Robert Twigger’s father was born in a Himalayan hill resort and carried to school in a sedan chair. His son, born in 1965 and long fascinated by the region, has produced a social and cultural history of the mountains. It is a hybrid volume — and why not? Twigger leaves no mountain path untouched in his bookish reportage.
Topics covered in this long book include crustal formation and destruction, the pre-Buddhist Bon religion (even today 10 per cent of Tibetans are Bon-worshippers), shamans, yeti, Colonel Francis Younghusband (‘the first mountaineer’), altitude sickness (which fascinates Twigger), the 19th-century exploration of Nain Singh, that bloody annoying Madame Blavatsky and much else.
Chapter titles include ‘The Mapping of It’, and ‘Mythical Origins’, in which we learn that ‘Himavant was the ancient ruler of Himalayan India. He was father of Ganga, the river goddess,’ and so on. Other chapter titles — such as ‘The Major is Drowned and to be Auctioned off Today’ — are less guessable.
The author, one of whose previous books is Red Nile: A Biography of the World’s Greatest River, is a solid researcher, a good writer and an amiable companion. The subject matter is dense. It turns out that even the geographical definition of the big mountains is more complicated than I’d imagined. ‘It is excusable to believe that the Himalayas simply provide a north-south barrier,’ explains Twigger. ‘This is true, though less significant than the more formidable east-west barrier they provide.’
Few of the ‘real journeys’ of the subtitle are Twigger’s own. Despite scores of pages on Tibet, he says he didn’t want to go there, as he dislikes travelling in a group (the only way to reach the tabletop, apparently). But it doesn’t matter: White Mountain doesn’t pretend to be a travel book. On the few journeys Twigger does make, he tends to put up in hovels to save money; but in Kalimpong, in West Bengal, he does stay at the legendary Himalayan Hotel, which all the greats visited, including Alexandra David-Néel, Hillary and Tenzing.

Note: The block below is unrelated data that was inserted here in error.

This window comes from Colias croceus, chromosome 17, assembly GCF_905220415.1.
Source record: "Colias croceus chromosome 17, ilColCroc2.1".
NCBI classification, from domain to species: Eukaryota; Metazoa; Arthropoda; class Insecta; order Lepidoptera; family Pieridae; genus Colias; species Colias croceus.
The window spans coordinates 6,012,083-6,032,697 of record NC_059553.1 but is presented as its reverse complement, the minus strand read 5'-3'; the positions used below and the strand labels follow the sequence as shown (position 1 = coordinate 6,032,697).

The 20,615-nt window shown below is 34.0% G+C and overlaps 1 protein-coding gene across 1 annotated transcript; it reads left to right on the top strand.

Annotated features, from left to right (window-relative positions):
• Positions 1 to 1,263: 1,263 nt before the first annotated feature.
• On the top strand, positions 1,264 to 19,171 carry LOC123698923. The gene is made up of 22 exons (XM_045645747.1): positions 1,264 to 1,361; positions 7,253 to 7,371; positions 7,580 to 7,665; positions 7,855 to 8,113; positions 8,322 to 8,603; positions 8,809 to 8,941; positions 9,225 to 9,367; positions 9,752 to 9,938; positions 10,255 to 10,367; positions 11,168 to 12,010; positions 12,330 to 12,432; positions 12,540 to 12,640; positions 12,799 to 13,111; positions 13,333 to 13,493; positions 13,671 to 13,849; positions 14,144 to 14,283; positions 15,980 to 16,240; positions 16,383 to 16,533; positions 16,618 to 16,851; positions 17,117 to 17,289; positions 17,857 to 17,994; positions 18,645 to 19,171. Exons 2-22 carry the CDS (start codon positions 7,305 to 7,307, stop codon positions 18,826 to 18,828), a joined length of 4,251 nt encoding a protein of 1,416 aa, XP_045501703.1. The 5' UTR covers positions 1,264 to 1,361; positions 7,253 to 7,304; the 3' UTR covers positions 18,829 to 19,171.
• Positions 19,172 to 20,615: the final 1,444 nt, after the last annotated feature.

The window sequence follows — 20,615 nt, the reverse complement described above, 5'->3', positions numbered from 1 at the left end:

As for the ‘imagined journeys’, Himalayan people’s strong sense of the transcendental is inextricably bound up with their surroundings. Twigger does a good job with what he calls ‘the endless complications of Tibetan Buddhist writing’. Then, of course, come the pundits — religiously learned Brahmin. ‘The British invader,’ writes Twigger, commenting not for the first or last time on the terrible imperialist clashes in the region, ‘decided to become a slightly different kind of pundit.’
Each chapter opens with a proverb from the various tribal groups of the zone, some quotes more enlightening than others. Twigger shows respect and compassion for indigenous people’s sufferings as the old world vanishes and they find no place in its replacement — a global story. No foreign nation emerges with credit:
The British were the last to give up on Tibet; in 2008 the foreign secretary David Miliband claimed that it was ‘archaic’ to insist on Chinese suzerainty rather than sovereignty. It was just another deal to make money for Britain; more importantly it meant that China’s invasion had succeeded — Tibet no longer existed as an independent or semi-independent nation.
On a lighter note, I enjoyed the brief and unexpected excursions into the author’s past: ‘I spent a week in the 1990s,’ he announces, ‘teaching aikido to Indian soldiers at a training camp above Dehradun.’ His response to the beauty of a snowy landscape is obviously heartfelt. Twigger has published several volumes of poetry, and one observes a poetic turn in some of his lines here.
Many of the ‘real’ journeys in this book are made by climbers. Twigger is excellent on the rasp of crampon on ice and the headiness of thin air. The unlikeable Reinhold Messner, perhaps the greatest mountaineer ever to have lived, receives much attention. As does, of course, that May day on Everest in 1996 when so many climbers perished, and about which so many books have been written. ‘The movie,’ Twigger writes of the recent major feature film on the disaster, ‘of course gets it wrong.’ He doggedly sifts through the evidence and reaches his own conclusions.
Generally the book drifts west to east, ending up among the Naga on the Indian-Burmese border. White Mountain is more quirky than most others in the field — volumes by Charles Allen and John Keay, for example. I’m not sure if these variegated chapters make a coherent whole, but they are lively, interesting, unusual and entertaining.